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The new products will range from salmon pepperoni and hot dogs to salmon bacon and hamburgers.
All will be 100 percent pure salmon, approved for human consumption by the federal Food and Drug Administration and state agencies and “absolutely delicious,” said Fawn Sharp, Quinault tribal president.
The Quinault received word this week that they would get the grant from the U.S. Department of Commerce Economic Development Administration to help upgrade the fish processing facility, a 4,500-square-foot building that was completed in October 2013.
Sharp expects that at least 30 full-time jobs will be created for tribal members as well as non-tribal members, ranging from fishermen to workers in the plant itself.
The new products are expected to be made by next spring.
“And we fully anticipate that the products will be so popular and profitable that they will sell on the local, national and even the international market,” Sharp said.
“The future of this project looks very, very bright,” she added.
Sharp said fishermen who harvest chum and pink salmon often have had to settle for meager payment for their catch, often as low as 50 cents a pound.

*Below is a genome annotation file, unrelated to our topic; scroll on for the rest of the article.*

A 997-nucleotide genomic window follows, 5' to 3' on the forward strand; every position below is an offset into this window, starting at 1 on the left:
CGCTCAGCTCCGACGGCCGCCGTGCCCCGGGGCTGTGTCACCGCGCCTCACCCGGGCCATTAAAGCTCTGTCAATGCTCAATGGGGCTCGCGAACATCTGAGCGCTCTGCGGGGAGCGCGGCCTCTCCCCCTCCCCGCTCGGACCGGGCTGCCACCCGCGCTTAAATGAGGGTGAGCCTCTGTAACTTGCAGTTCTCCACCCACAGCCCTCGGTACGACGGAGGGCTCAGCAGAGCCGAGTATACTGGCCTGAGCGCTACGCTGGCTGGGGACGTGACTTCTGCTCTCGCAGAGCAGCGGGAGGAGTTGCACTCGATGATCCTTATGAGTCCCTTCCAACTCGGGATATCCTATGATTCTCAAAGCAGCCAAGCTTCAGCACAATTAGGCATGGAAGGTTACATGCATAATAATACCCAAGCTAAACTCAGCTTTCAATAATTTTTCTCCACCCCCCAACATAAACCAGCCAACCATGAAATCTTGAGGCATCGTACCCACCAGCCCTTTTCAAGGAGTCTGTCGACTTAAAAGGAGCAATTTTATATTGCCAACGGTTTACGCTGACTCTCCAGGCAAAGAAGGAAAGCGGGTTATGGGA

“This processing plant will produce value-added products” that also will include dog and cat treats, she said.
“This concept will be very good for the environment, making very valuable use of fish that have previously been marketable only for their eggs,” Sharp said.
She thanked the Obama administration “for its foresight.”
In awarding the grant, U.S. Secretary of Commerce Penny Pritzker said, “The Obama administration is committed to supporting tribal communities through economic development.”
Sharp also thanked Norm Baker, president of Development Research Group Inc., and Jim Sellers of the Quinault Tribal Council, “without whom this project would not have been possible.”